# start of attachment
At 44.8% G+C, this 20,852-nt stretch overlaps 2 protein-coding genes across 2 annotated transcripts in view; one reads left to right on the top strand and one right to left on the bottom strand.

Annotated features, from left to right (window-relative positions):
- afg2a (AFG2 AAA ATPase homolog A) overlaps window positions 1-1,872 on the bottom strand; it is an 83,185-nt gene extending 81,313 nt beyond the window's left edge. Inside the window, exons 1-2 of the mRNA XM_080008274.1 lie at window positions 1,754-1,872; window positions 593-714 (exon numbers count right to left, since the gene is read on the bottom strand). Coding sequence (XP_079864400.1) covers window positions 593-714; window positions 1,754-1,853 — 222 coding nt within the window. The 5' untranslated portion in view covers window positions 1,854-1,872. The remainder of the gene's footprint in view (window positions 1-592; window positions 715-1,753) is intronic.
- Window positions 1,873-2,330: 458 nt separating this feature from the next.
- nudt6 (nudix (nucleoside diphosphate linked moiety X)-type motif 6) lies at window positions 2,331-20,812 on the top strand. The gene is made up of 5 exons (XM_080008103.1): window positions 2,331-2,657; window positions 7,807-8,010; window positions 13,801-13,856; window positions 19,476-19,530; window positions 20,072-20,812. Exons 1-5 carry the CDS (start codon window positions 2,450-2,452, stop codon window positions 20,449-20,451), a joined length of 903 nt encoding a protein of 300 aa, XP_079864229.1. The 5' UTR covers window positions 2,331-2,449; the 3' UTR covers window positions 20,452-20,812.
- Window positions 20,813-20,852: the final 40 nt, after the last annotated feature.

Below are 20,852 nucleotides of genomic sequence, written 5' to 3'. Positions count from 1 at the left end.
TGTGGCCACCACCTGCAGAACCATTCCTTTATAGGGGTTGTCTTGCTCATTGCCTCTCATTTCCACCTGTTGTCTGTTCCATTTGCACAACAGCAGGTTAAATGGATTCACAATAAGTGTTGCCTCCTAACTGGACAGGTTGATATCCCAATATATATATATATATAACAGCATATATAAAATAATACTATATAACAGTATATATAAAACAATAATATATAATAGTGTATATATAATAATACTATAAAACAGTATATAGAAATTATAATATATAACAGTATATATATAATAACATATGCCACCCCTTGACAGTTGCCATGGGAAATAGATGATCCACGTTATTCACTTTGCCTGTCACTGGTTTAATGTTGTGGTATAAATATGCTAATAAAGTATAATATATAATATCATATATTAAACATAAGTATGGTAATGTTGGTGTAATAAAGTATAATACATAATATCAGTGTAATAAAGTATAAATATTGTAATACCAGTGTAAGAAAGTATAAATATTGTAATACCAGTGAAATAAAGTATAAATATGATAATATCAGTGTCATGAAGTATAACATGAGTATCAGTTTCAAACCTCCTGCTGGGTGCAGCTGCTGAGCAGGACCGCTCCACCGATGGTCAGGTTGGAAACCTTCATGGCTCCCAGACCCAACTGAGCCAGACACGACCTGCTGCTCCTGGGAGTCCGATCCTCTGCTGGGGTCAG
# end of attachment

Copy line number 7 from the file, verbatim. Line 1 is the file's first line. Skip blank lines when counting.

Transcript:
Below are 20,852 nucleotides of genomic sequence, written 5' to 3'. Positions count from 1 at the left end.